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In thinking about Justice, we ignore Love to our peril. Loving Justice, Living Shakespeare asks why love is considered a 'soft' subject, fit for the arts and religion perhaps, but unfit for boardrooms, parliamentary and congressional debates, law schools and courtrooms, all of whom are engaged in the 'serious' discourse of justice, including questions of distribution, questions of contract, and questions of retribution. Love is separate, out of order in the decidedly rational public sphere of justice. But for all of this separation of love and justice, it turns out that in the biblical tradition, no such distinction is even imaginable. The biblical law is summed up as loving the neighbour--this is further elaborated as loving the stranger, loving the widow, the orphan, and the poor--those who lack a protecting community. Analysis of these foundational 'love commands' shows that in them, love means care, that is, apprehending and responding to the needs of others. This is both love and justice. Prevailing political concepts of justice are incomplete for they are premised on a belief in scarcity: limited supply (of goods, opportunities, even forgiveness) suggests they must be meted out in fair measure. To the contrary, with love, the good sought is not in scarce supply. Its distribution is not a problem for the more of it you give, the more it is replenished. So with love, the emphasis is not on how to apportion fairly--how much love do I give each of my children ---but how to understand and respond to need. This understanding of justice as including mutual care has a rich history in religious thought as constituting social glue. The revival of the Bible during the Reformation and the ubiquitous allusions to neighbor love in the Book of Common Prayer made it ever-present in Renaissance discourse, and Shakespeare brought this ethos to audiences in many of his plays. Part of the reason Shakespeare endures is that this ethic resonates for audiences today: we abhor the evil of Iago, the greed of Macbeth, the narcissism of Lear, and to even begin to understand how the sacrifices of Romeo and Juliet could heal ancient social conflict, we must assent to the power of love to create justice.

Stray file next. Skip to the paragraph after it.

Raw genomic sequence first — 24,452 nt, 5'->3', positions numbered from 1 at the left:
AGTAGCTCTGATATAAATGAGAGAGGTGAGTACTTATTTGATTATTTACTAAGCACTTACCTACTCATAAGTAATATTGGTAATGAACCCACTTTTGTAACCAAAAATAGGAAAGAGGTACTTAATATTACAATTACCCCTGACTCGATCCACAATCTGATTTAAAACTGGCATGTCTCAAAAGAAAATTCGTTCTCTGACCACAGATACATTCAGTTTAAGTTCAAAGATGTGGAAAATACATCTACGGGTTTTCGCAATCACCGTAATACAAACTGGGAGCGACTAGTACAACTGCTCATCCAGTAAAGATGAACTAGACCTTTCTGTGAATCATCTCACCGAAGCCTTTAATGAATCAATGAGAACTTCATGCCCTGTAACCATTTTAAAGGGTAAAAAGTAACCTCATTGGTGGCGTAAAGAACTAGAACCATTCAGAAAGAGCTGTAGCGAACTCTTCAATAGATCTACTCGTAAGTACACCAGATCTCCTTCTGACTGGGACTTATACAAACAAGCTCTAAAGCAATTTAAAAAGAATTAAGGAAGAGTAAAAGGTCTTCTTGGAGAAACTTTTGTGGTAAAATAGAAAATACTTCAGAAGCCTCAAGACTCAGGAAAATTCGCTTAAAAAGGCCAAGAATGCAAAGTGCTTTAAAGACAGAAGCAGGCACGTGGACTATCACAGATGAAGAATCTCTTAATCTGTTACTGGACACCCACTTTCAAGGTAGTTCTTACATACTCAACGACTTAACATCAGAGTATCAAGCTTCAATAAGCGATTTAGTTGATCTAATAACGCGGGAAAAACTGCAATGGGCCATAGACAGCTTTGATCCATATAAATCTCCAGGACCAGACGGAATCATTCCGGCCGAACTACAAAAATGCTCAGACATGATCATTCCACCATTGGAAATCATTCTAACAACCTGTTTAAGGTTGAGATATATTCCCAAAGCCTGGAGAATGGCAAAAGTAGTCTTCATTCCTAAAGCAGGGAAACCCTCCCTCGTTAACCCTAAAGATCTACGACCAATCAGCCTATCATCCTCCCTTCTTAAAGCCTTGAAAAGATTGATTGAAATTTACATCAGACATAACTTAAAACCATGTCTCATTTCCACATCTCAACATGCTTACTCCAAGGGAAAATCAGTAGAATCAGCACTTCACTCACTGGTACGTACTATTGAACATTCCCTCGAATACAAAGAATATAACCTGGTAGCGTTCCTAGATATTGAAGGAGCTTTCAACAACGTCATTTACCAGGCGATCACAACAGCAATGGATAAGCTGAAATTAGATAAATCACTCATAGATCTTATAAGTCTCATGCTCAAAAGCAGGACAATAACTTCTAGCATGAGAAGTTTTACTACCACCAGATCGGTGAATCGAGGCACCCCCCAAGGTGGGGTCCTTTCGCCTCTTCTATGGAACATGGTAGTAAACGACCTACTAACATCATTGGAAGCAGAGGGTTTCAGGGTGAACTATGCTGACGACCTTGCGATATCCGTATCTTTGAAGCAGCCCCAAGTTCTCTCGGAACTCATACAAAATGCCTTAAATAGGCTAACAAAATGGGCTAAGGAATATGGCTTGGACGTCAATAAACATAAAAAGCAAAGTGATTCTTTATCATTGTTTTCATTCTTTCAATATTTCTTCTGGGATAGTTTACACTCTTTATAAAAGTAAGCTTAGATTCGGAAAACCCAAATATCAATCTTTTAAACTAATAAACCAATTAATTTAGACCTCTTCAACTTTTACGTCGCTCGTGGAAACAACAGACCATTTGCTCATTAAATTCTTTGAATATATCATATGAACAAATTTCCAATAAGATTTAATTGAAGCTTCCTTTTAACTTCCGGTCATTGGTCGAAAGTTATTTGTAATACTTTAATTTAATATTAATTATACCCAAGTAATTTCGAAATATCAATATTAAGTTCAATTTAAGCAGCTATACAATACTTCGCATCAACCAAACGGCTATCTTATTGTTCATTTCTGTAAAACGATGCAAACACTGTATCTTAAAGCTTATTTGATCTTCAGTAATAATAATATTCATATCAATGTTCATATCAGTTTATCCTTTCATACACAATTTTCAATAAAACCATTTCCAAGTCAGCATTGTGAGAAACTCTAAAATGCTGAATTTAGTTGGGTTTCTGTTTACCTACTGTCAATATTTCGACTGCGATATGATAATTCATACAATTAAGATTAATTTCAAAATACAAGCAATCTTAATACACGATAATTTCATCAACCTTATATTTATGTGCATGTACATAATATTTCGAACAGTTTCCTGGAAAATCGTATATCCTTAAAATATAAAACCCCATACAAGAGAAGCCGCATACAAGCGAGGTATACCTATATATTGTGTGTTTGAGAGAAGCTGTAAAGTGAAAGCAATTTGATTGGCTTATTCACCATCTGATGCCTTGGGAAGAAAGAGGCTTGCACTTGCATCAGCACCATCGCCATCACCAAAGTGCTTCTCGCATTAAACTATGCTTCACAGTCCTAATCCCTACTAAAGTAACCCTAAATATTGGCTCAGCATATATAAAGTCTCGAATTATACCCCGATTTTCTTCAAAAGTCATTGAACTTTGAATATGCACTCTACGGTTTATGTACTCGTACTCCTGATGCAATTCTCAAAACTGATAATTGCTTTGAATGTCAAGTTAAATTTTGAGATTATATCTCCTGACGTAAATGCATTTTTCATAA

About the Author
Professor Regina Mara Schwartz teaches literature, religious studies and law at Northwestern University. She has authored Remembering and Repeating: On Milton's Theology and Poetics (Cambridge, winner of the James Holly Hanford's Book Award). She co-edited Desire in the Renaissance, on English and Italian literature (Princeton). Her The Curse of Cain: The Violent Legacy of Monotheism, calls attention to the cultural uses of scripture to endorse violence (Chicago, nominated for the Pulitzer Prize). She also edited Transcendence: Philosophy, Literature and Theology Approach the Beyond (Routledge), The Book and the Text, The Bible and Literary Theory (Blackwell) and co-edited The Postmodern Bible (Yale). Her last book, When God Left the World: Sacramentality at the Dawn of Secularism explores the sacramental vision of justice that infuses the poetry, drama, and the wider culture of the English Reformation.